Unless noted specifically otherwise. the below policies apply to both continuing and new students.
Note: Students are subject to any and all policies as listed below, and at http://homewoodgrad.jhu.edu/, and at https://engineering.jhu.edu/graduate-studies/academic-policies-procedures-graduate/, and at https://krieger.jhu.edu/, and at https://www.jhu.edu/university-policies/, as well as other JHU policies as defined by academic and/or administrative departments.
Statement of the Rights and Responsibilities of Ph.D. Students, and Policy on Mentoring Commitment at Johns Hopkins University
Ph.D. education is fundamental to the University’s teaching and research mission. For an intellectual community of scholars to flourish, it is important to acknowledge the principles that underlie the compact between Ph.D. students, the faculty, and other members of the University community.
It is in this spirit that the Doctor of Philosophy Board, in collaboration with faculty and students from across the University, has articulated a statement of rights and responsibilities for doctoral students at Johns Hopkins, as well as a separate policy about mentoring commitments for PhD students and their advisors. The principles described in these documents are to be realized in policies and practices established by the various Schools of the University; the Schools will also develop mechanisms to monitor and enforce such policies.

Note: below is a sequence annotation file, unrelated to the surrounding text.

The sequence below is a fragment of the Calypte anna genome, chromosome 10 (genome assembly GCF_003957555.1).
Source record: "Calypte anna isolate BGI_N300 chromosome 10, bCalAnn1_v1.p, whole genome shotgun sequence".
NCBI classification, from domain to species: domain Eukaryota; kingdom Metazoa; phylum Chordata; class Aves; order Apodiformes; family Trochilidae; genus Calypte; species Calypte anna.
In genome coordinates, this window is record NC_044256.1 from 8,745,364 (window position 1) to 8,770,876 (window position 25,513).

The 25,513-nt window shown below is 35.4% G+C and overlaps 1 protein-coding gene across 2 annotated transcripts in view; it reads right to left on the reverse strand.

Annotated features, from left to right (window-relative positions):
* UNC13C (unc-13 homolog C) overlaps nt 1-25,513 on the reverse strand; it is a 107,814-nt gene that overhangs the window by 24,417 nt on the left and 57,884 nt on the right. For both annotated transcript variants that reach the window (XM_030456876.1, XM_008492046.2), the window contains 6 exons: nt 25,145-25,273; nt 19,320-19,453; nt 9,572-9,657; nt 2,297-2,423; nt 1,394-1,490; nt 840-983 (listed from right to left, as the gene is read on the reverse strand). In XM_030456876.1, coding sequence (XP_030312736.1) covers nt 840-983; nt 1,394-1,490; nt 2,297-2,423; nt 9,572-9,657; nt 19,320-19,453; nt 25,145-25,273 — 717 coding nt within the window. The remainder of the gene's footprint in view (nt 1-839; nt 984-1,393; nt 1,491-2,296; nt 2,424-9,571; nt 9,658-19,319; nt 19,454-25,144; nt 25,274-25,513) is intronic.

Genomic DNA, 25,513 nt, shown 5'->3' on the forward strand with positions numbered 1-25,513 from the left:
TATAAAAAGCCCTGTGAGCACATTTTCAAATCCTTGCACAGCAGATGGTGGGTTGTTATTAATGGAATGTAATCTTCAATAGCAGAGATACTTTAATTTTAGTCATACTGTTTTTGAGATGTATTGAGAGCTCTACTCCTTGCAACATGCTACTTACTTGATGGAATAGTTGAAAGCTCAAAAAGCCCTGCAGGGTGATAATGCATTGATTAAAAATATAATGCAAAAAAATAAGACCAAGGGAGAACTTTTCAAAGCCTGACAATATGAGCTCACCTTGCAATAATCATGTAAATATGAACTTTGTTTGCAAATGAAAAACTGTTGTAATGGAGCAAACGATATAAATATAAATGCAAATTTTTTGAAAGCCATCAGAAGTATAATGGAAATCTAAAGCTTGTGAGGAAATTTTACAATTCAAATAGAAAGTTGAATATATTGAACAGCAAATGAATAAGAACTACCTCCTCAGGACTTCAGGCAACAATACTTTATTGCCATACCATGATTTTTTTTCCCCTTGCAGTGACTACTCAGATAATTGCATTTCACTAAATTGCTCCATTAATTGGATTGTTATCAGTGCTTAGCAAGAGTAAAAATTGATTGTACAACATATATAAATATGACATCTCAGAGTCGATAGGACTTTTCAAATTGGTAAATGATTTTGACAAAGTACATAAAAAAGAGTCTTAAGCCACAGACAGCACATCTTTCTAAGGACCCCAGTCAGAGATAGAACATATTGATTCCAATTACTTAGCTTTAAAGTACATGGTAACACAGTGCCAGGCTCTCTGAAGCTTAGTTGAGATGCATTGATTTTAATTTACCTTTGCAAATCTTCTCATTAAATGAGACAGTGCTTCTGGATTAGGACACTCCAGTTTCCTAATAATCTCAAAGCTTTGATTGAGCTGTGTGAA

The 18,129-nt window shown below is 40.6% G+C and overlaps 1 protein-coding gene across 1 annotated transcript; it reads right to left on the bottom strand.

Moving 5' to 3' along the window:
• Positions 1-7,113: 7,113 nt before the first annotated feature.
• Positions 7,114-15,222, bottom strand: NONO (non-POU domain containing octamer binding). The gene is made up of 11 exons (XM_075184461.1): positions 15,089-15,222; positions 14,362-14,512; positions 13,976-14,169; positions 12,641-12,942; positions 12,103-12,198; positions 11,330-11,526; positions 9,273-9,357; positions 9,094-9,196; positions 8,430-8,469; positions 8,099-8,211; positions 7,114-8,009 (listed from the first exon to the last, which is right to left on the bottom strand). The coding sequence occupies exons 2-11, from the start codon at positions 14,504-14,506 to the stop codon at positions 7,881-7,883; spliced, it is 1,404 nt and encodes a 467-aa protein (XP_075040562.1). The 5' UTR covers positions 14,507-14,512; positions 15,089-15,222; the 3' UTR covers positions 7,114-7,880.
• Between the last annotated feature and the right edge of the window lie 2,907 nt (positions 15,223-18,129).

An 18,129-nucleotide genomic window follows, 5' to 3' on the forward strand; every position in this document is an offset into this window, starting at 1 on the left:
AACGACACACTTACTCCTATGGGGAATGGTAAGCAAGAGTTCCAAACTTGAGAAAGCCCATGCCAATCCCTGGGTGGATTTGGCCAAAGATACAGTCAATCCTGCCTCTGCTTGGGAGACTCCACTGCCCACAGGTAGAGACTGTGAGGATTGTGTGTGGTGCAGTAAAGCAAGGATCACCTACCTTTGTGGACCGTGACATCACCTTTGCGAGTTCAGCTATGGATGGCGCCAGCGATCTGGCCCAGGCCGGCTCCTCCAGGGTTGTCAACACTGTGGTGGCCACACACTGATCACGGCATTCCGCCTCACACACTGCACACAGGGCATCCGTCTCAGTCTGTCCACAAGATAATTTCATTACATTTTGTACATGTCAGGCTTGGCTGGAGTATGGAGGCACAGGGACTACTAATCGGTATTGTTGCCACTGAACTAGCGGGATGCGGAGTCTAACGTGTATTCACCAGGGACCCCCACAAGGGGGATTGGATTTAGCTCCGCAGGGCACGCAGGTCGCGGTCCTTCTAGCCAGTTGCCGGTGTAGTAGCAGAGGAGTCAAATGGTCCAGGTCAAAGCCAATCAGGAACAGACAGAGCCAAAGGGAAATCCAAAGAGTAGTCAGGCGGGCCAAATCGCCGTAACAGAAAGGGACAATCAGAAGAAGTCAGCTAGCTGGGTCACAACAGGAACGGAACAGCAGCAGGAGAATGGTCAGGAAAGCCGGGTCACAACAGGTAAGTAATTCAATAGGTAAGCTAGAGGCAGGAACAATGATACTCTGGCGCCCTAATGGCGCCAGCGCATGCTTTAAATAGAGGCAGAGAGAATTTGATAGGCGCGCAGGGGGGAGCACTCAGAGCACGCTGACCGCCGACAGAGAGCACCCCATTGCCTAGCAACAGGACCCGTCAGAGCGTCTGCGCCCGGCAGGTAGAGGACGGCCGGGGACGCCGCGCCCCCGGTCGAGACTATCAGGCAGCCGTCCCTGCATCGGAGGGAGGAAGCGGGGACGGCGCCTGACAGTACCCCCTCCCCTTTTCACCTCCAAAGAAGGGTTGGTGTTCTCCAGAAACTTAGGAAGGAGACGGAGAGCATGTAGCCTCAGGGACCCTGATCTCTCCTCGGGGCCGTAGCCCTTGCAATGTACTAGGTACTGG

Academic Misconduct and Research Integrity Policies
The Krieger School of Arts and Sciences (KSAS) and the Whiting School of Engineering (WSE) full-time programs and Engineering for Professionals have established the Academic and Research Misconduct Policy to address instances of misconduct by all graduate students enrolled in full-time, part-time or non-degree (special student) Krieger School of Arts and Sciences and Whiting School of Engineering graduate programs.
Procedures for handling allegations of misconduct by full-time and part-time graduate students are available in the Graduate Academic Misconduct Policy.
Procedures for handling allegations of research misconduct by full-time and part-time graduate students are available in the The University Research Integrity Policy.